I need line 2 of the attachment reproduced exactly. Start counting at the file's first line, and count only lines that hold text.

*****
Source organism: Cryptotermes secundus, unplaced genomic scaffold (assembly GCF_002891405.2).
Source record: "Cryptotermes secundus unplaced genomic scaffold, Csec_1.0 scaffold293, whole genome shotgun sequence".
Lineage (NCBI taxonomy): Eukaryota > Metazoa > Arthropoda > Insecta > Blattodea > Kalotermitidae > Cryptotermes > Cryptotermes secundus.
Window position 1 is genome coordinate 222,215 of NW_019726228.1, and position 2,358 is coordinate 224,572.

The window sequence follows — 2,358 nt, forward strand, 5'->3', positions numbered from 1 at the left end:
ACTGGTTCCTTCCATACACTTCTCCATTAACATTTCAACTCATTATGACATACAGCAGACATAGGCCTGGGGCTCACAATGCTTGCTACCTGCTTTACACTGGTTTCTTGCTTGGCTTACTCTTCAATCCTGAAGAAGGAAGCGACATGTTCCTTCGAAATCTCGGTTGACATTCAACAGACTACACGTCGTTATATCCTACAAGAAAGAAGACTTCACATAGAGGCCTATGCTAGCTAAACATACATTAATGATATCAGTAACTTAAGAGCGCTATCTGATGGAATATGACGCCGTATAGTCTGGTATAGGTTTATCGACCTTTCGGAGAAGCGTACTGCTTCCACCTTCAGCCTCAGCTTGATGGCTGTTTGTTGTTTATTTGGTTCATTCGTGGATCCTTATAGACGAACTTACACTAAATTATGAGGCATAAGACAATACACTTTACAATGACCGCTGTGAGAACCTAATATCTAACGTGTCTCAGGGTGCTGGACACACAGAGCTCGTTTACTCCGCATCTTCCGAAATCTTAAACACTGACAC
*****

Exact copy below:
Source record: "Cryptotermes secundus unplaced genomic scaffold, Csec_1.0 scaffold293, whole genome shotgun sequence".